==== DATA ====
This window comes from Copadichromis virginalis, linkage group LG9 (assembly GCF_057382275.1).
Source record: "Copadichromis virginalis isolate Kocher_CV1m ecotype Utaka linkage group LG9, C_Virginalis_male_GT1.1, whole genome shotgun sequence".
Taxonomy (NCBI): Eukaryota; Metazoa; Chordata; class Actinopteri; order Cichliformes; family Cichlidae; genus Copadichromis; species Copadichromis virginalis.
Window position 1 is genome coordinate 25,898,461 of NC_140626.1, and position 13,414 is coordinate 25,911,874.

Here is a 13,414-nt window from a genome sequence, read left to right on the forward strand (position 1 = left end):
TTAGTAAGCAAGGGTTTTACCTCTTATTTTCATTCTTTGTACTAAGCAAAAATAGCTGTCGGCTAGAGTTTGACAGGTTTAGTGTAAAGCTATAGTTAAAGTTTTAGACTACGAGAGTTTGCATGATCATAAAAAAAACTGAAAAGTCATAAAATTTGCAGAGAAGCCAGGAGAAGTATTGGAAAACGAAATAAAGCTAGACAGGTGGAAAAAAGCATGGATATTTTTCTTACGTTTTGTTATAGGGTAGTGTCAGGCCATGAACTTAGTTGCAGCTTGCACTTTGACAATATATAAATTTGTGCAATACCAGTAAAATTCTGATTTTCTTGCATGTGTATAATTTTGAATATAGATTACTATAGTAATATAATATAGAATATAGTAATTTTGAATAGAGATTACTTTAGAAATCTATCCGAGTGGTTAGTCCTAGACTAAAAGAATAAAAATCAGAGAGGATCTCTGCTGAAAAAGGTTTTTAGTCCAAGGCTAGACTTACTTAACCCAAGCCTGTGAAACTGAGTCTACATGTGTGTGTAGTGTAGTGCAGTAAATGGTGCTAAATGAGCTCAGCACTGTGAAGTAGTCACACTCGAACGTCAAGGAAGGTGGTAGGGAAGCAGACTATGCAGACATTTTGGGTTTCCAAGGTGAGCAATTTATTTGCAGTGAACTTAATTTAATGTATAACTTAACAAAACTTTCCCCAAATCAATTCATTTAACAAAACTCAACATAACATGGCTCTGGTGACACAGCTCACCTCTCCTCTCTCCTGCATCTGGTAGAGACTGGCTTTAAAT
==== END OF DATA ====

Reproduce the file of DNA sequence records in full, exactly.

This window comes from Copadichromis virginalis, linkage group LG9 (assembly GCF_057382275.1).
Source record: "Copadichromis virginalis isolate Kocher_CV1m ecotype Utaka linkage group LG9, C_Virginalis_male_GT1.1, whole genome shotgun sequence".
Taxonomy (NCBI): Eukaryota; Metazoa; Chordata; class Actinopteri; order Cichliformes; family Cichlidae; genus Copadichromis; species Copadichromis virginalis.
Window position 1 is genome coordinate 25,898,461 of NC_140626.1, and position 13,414 is coordinate 25,911,874.

Here is a 13,414-nt window from a genome sequence, read left to right on the forward strand (position 1 = left end):
TTAGTAAGCAAGGGTTTTACCTCTTATTTTCATTCTTTGTACTAAGCAAAAATAGCTGTCGGCTAGAGTTTGACAGGTTTAGTGTAAAGCTATAGTTAAAGTTTTAGACTACGAGAGTTTGCATGATCATAAAAAAAACTGAAAAGTCATAAAATTTGCAGAGAAGCCAGGAGAAGTATTGGAAAACGAAATAAAGCTAGACAGGTGGAAAAAAGCATGGATATTTTTCTTACGTTTTGTTATAGGGTAGTGTCAGGCCATGAACTTAGTTGCAGCTTGCACTTTGACAATATATAAATTTGTGCAATACCAGTAAAATTCTGATTTTCTTGCATGTGTATAATTTTGAATATAGATTACTATAGTAATATAATATAGAATATAGTAATTTTGAATAGAGATTACTTTAGAAATCTATCCGAGTGGTTAGTCCTAGACTAAAAGAATAAAAATCAGAGAGGATCTCTGCTGAAAAAGGTTTTTAGTCCAAGGCTAGACTTACTTAACCCAAGCCTGTGAAACTGAGTCTACATGTGTGTGTAGTGTAGTGCAGTAAATGGTGCTAAATGAGCTCAGCACTGTGAAGTAGTCACACTCGAACGTCAAGGAAGGTGGTAGGGAAGCAGACTATGCAGACATTTTGGGTTTCCAAGGTGAGCAATTTATTTGCAGTGAACTTAATTTAATGTATAACTTAACAAAACTTTCCCCAAATCAATTCATTTAACAAAACTCAACATAACATGGCTCTGGTGACACAGCTCACCTCTCCTCTCTCCTGCATCTGGTAGAGACTGGCTTTAAAT